Why your research may be out of order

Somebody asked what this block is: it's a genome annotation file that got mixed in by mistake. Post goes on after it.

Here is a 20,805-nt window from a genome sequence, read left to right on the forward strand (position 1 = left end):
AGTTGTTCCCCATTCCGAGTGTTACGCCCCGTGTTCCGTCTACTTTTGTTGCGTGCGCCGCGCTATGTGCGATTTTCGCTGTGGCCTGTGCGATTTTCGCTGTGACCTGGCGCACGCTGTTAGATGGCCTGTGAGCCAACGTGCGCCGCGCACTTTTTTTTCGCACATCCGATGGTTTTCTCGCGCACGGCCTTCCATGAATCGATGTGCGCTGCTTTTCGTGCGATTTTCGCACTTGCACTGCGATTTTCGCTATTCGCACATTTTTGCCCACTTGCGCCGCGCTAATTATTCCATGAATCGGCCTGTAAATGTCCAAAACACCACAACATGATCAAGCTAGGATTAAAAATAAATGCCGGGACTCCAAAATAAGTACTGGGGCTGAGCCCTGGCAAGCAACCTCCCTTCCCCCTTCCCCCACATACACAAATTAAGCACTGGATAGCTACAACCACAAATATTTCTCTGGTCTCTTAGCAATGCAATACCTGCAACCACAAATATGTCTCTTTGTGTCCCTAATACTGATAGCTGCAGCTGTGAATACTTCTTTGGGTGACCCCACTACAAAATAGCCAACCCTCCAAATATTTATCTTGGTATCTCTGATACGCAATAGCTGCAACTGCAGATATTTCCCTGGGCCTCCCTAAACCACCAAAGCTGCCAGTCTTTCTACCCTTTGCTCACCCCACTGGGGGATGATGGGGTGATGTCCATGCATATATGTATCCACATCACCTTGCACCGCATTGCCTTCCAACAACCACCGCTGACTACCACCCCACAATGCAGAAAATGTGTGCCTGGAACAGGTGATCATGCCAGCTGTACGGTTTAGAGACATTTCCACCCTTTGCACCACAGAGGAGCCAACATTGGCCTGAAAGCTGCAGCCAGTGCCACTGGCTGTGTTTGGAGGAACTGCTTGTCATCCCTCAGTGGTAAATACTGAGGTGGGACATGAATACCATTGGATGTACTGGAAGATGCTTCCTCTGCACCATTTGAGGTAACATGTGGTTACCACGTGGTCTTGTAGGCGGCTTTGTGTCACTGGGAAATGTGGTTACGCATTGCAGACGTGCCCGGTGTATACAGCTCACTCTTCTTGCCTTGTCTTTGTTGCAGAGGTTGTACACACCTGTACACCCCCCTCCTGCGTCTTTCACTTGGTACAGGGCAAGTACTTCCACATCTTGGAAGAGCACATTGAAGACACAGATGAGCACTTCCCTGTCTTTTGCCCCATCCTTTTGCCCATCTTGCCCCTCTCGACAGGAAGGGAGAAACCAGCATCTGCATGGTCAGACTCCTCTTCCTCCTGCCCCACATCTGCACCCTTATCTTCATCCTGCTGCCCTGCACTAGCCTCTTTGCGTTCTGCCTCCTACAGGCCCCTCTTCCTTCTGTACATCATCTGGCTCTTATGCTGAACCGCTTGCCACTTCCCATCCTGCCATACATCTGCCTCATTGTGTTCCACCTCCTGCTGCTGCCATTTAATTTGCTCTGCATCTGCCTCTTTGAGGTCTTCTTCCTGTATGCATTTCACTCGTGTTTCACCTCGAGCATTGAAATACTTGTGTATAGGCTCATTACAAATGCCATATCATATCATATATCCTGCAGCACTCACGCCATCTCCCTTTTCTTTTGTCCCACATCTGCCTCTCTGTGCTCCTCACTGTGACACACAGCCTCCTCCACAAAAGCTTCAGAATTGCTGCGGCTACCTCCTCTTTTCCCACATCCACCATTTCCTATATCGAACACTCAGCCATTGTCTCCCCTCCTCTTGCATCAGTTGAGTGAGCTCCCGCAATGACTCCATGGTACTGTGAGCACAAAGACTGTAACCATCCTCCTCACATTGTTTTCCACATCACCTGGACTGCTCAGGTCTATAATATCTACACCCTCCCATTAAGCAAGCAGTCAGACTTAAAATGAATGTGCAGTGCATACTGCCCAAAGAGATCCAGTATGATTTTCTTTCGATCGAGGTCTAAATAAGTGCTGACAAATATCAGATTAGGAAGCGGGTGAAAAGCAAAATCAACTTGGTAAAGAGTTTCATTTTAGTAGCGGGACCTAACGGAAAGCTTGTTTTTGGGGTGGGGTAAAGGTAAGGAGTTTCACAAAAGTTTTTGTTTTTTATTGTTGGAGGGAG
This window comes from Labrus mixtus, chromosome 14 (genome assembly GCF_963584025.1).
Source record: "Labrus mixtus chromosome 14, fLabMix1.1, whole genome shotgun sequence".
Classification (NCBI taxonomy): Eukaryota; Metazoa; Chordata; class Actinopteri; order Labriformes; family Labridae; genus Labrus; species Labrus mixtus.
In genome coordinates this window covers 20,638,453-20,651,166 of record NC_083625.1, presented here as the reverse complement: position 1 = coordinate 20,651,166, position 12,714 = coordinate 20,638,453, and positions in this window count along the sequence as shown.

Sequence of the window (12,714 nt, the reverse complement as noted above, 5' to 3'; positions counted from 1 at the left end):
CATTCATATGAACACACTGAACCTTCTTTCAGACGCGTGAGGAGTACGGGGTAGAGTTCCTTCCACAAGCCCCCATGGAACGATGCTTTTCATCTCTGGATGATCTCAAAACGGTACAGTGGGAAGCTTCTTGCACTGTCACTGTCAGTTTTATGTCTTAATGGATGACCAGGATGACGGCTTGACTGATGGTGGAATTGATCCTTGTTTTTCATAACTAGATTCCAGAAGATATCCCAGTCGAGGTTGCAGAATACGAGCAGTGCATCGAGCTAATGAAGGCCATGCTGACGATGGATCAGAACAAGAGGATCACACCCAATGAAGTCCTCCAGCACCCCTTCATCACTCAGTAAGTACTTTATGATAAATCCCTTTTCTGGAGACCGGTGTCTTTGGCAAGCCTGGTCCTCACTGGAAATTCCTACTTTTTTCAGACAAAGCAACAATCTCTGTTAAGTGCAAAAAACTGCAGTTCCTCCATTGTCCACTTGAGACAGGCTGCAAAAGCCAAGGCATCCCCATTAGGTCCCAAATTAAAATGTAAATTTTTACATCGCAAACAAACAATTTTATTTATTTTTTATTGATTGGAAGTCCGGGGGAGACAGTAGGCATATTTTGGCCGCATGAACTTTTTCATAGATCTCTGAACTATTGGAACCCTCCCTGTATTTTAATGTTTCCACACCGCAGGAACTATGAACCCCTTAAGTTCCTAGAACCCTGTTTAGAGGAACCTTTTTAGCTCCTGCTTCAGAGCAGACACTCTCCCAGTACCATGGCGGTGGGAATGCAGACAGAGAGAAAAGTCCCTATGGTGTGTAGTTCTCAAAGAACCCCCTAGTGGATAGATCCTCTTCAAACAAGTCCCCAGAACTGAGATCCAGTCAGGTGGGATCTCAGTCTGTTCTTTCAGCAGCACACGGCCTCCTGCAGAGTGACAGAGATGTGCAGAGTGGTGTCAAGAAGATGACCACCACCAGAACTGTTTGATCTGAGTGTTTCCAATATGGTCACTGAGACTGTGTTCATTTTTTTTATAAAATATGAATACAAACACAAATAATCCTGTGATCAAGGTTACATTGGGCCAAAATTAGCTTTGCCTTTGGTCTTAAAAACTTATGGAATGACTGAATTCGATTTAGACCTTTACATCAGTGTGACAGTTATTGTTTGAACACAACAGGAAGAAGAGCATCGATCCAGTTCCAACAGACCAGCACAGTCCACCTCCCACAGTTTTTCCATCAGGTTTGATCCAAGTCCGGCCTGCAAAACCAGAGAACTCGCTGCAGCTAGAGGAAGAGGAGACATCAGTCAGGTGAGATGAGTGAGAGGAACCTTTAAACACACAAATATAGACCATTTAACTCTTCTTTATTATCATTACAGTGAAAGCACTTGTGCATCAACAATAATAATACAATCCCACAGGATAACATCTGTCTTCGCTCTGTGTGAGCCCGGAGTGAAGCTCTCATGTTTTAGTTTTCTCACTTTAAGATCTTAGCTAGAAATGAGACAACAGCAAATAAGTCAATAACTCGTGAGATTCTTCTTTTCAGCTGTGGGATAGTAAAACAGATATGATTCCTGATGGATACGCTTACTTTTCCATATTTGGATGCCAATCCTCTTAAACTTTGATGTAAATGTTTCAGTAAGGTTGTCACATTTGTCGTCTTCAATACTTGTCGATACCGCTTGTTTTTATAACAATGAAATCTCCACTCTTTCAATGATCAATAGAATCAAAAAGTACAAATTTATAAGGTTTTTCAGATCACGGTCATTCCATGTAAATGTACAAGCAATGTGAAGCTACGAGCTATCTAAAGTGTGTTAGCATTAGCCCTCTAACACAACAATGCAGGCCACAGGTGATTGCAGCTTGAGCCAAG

This article discusses how age-sensitive context effects may lead us astray. As Western societies age, the information needs about the life conditions, consumer behaviours, attitudes and routines of older people are steadily increasing. Many surveys are now conducted with elderly respondents or include a substantial proportion of them. Recent research has shown that younger and older people are differentially affected by features of the research instrument. Such differential influences can lead researchers to draw dramatically different conclusions about age differences in opinions and behaviours, depending on the way in which the specific question is asked. This article highlights some of the relevant findings. When age differences in attitudes or behaviours are observed – unexpectedly or expectedly – one is well advised to carefully examine whether they could be a methodological artefact. Any observed difference may reflect a true difference in the attitudes or behaviours being studied, a differential influence of features of the research instrument, or an unknown mix of both. 'Age-sensitive' questionnaire design requires that researchers think through the issues at hand for every question asked and minimise the differential impact of memory on survey responses. (PsycINFO Database Record (c) 2007 APA, all rights reserved)